What Role Might IT Services Play in the Internet of Things?
Blog: Apriso Blog
Much has been written about the Fourth Industrial Revolution and the Internet of Things (IoT) – and all the related transformations that are predicted to occur. Most of this discussion, however, has been focused from either a hardware or software perspective.
I recently had an opportunity to speak with Nancy Van Elsacker, president of TOPdesk US. Her organization develops, markets, implements and supports standard user-friendly service management software for IT, facilities management, HR, maintenance, complaints registration and the service desk for all sized organizations.
My objective was to gain perspective on how the IoT might impact IT services, versus its impact on software and hardware industries. What follows is a summary of the Q&A I had with Nancy.
GB: Can you please give our readers a brief introduction of you, your background and TOPdesk?
NVE: Currently I am building and leading the US operations for TOPdesk out of Orlando, which we launched in January. I joined TOPdesk in 2007 to start up its operations in Belgium. Starting in a market as a newcomer is at times challenging, but very interesting. I believe our strong and distinctive company culture is a key factor of our success in all of our branches. My main task is to make sure we maintain this culture in the US as well.
GB: With the current 4th Industrial Revolution now underway, it seems like this is a topic that a lot of people are talking about, but few seem to know what should be done to best prepare. What are some words of wisdom you could offer our readers?
NVE: The Internet of Things (IoT) is starting to spread out more throughout the entire organization as the scope is widening. Where last year almost nobody was talking about IoT, now we are at a point where I believe it will suddenly advance so rapidly that we cannot even begin to speculate about the potential uses.
Knowing this, it is key to start educating yourself on the current possibilities of the IoT and start using those that can add value to your organization and are relatively easy to implement. That way you can lay a foundation for the more advanced things that are ahead of us.
Some use cases to start with are, for example, the automating and optimizing of lighting, HVAC and other aspects of the physical office or plant. Another example is using IoT to get information from your manufacturing equipment throughout the entire lifecycle. Both are a clear use case for increased efficiency, from a clear cost reduction because of “smarter” usage of the power resources to an improved and more pro-active maintenance approach on the equipment.
A pitfall with the IoT lies in the power of its data capture possibilities. “Don’t collect data if you cannot use it” is a key instruction to keep in mind at all times.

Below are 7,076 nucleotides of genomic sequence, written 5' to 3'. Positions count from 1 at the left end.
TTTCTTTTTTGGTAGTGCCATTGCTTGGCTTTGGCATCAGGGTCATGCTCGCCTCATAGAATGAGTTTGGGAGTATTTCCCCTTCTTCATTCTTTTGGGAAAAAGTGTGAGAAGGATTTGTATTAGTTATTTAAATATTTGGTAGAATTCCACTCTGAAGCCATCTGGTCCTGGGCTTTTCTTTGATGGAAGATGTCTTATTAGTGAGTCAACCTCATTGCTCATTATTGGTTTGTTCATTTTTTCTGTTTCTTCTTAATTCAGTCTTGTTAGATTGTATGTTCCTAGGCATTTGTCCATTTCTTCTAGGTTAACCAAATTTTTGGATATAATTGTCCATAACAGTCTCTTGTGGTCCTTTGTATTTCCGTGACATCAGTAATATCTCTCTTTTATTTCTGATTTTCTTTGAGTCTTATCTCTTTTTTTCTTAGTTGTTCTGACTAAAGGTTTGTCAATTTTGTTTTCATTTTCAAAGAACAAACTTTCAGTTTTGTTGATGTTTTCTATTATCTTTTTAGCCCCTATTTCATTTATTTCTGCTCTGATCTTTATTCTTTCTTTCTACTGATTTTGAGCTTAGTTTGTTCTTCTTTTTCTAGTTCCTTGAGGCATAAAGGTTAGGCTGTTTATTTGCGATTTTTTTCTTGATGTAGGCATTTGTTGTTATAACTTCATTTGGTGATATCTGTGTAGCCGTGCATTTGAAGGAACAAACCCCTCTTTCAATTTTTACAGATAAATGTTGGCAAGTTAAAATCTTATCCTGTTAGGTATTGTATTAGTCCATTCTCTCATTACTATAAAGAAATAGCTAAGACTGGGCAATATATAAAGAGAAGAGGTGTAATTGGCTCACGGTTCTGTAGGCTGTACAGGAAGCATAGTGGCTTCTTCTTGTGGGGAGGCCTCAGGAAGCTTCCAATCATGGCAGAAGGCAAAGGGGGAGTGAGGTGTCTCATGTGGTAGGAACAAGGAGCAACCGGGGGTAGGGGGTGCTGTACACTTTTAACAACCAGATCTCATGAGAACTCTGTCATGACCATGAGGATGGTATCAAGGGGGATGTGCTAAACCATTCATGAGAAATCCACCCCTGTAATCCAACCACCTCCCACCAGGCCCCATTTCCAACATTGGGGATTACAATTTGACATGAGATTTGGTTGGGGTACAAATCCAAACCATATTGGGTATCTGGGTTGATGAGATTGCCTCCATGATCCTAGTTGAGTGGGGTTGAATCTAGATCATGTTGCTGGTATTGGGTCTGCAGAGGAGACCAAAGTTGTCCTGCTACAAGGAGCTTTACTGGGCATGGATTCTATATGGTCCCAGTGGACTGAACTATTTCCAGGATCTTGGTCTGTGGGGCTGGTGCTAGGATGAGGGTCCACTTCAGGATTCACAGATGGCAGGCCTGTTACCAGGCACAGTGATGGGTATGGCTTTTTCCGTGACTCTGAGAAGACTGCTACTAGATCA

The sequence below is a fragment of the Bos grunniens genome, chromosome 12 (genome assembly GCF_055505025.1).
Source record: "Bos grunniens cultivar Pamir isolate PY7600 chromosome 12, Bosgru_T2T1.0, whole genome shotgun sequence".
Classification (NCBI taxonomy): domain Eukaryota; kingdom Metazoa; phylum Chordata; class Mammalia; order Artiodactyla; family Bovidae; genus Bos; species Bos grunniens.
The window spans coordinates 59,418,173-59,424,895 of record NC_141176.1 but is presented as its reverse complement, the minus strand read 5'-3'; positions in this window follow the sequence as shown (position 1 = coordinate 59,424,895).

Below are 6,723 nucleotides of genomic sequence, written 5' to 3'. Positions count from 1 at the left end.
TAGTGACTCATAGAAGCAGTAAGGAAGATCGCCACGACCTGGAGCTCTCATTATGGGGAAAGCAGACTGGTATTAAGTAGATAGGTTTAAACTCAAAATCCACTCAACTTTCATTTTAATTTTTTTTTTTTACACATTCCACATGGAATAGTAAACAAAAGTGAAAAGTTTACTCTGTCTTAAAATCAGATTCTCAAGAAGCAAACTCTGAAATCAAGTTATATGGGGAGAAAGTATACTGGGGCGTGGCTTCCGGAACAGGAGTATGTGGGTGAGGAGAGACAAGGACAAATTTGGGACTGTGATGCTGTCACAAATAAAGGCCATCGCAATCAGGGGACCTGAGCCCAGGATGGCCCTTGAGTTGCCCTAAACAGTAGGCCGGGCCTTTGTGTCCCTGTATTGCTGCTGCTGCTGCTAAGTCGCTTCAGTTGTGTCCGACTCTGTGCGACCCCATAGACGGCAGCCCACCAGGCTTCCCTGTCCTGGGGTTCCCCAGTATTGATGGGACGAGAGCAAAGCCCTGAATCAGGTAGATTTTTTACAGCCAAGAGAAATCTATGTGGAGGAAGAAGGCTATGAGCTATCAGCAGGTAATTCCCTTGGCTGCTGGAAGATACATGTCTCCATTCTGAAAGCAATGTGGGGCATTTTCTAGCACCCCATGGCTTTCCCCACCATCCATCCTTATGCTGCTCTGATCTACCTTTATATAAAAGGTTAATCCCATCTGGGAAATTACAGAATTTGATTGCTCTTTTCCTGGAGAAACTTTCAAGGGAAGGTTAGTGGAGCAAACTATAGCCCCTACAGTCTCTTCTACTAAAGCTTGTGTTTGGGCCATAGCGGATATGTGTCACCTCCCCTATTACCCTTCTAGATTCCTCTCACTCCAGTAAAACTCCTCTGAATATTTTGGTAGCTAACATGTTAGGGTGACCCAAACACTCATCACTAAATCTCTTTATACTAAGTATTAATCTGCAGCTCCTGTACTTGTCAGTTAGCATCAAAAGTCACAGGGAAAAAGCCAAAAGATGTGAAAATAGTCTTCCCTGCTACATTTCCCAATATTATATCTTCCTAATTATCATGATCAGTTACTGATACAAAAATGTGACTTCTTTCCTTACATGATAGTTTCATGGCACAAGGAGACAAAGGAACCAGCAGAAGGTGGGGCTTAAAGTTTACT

GB: Is there a particular part of manufacturing operations that might be more impacted than others, in this digital transformation now underway? Who will feel the greatest pain first?
NVE: The organization’s supporting departments, such as IT and facilities management, will feel a lot of the impact as their way of supporting, monitoring and registering the involved assets will change dramatically. A good asset management process will be more important than ever.
Think about it: all of a sudden objects are getting “smart,” they can report their status, have smart sensors, and will be connected to the Internet in a way that they can even be controlled. Where we were used to register these assets as “dumb” objects in a database, we now want to register more information and also make sure we can monitor them even more, if only for security reasons.
The challenge lies in how to know what assets are involved, and in keeping track of them.
For IT equipment there are a lot of monitoring and scanning tools out there. The challenge now is to be able to have likewise functionalities for IoT enabled assets. And that is quite the challenge as currently different protocols are being used for connecting assets (Wi-Fi, Bluetooth, RFID, cellular …).
GB: Are there some success stories you could provide on ROI or performance improvement, to give our readers a gauge as to what potential upside exists?
NVE: A good asset management process has a clear ROI and performance improvement. Keeping track of incidents and preventive maintenance tasks, about all assets, has helped a great deal of our clients to gain a more proactive approach.
One example is a client that registered all of its production equipment of its multiple-production lines into our software’s asset management module, including maintenance schedules. Also, all defects were being registered. By doing this, the client actually discovered a trend of incidents reoccurring after certain maintenance activities, giving them the opportunity to prevent those in the future. Needless to say, that led to a higher uptime of the production line, which in turn meant a higher overall performance.
By using the IoT in a smart way and integrating it with a service management tool, there is even more to gain. When an asset can tell us it is malfunctioning before the user actually finds out, we not only save a lot of time, but also increase the customer experience.
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